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  1. Default Bend, OR to Nashville, TN

    In July I will be moving from Oregon to Nashville. I visited last year and drove through Wyoming/Nebraska on the way down and Texas/Arizona/Nevada on the way back (which I thought was very hot, ugly, and boring.) I would like to go through Utah (Vernal), Steamboat Springs, and Denver on the way this time. Is there anything I should know about this route? I will have my teenage daughter and two dogs with me along the way and plan to do the trip in four days. Anything really exceptional to see or inexpensive places to stay?

  2. #2
    Join Date
    May 2011
    Location
    Southern California
    Posts
    4,545

    Default

    Welcome to RTA!

    Bend to Nashville is 2300 miles by way of Vernal and Denver, which is a lot of traveling in 4 days. That means you need to make about 575 miles per day of just driving, not including any sight-seeing you want to try to do along the way. With 2 dogs, you'll be stopping a lot for doggy-walks, which means about 12 hours in the car every day. Frankly, I don't think you have much time for sight-seeing except from the windows of your vehicle. Can you add another day or two? That would give you time to stop and sight-see in UT and CO.

    Inexpensive places to stay -- dogs and other pets always add more $ to your stay. La Quinta and Motel 6 are usually pretty open to pets. Other chains allow them in some rooms. (As one who has pet allergies, I appreciate the motels that keep them to specific rooms.) We get coupon books as we pull into a state where we expect to stay the night, and see what's available. Many of the ads/coupons will state "no pets allowed" or "pet friendly".


    Donna

  3. #3
    Join Date
    Mar 2005
    Location
    Tucson, AZ
    Posts
    9,358

    Default Defeating the Purpose

    I have to agree with Donna on this. Going by way of Vernal and Steamboat Springs would certainly result in a scenic trip, but what it really means is that you won't have time to stop anywhere along the way for much more than minimal food/gas/bathroom breaks. You certainly won't have time to explore Dinosaur National Monument, window shop in Steamboat Springs, or do anything in /Denver other than fight traffic. Note that long-haul professional drivers are limited by law from driving more than 600 miles a day, even on high speed interstates, because they become a safety hazard after that much driving. By taking the route you've outlined, which includes many slower mountain roads, you won't be able to cover as much ground before you become a hazard as well. Even if your daughter is old enough to take on some of the driving, neither of you is going to get a good break from the road at any point on this trip. The added miles and slower going are going to turn this into a four-day marathon rather than a pleasant drive.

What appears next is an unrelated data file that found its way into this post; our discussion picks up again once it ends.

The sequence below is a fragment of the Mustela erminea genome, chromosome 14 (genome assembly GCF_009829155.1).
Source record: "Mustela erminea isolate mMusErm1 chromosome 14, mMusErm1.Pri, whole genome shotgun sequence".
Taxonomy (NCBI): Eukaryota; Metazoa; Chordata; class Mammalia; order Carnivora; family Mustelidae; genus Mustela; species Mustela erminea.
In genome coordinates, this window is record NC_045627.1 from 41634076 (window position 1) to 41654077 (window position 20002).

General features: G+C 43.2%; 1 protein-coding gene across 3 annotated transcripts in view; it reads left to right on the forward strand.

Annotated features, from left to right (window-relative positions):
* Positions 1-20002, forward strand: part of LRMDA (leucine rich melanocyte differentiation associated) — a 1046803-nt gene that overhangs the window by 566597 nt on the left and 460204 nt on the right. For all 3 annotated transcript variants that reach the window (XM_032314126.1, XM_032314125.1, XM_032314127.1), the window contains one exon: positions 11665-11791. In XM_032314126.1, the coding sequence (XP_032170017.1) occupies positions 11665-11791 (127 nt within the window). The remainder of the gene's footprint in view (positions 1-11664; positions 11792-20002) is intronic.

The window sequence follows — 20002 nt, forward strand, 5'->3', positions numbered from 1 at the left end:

Even if you take the direct, all-Interstate route (I-84/I-80/I-29/I-70/I-64/I-57/I-24), this would be four solid days of driving. But it would cut down on the number of miles you have to cover each day, let you cover those miles at a somewhat faster pace, and give you a chance to make the drive at a safe daily pace while still being able to take a few time-outs to give you and your companions a break from the road each day.

    AZBuck

  4. #4
    Join Date
    Dec 2008
    Location
    Melbourne, Australia
    Posts
    6,936

    Default A state of mind.

    Quote Originally Posted by KatAlex View Post
    ... Texas/Arizona/Nevada on the way back (which I thought was very hot, ugly, and boring.)
    Before you undertake this trip, you and your daughter may benefit from this excellent article.

    Lifey

  5. Default

    I agree it is a lot of driving. A LOT!! According to Mapquest, it doesn't look like it is any longer in hours compared to taking 80 (through Wyoming/Nebraska) to 70 in Missouri. Are there disadvantages to driving through Kansas in late June/early July? Would Denver be a big hangup with traffic?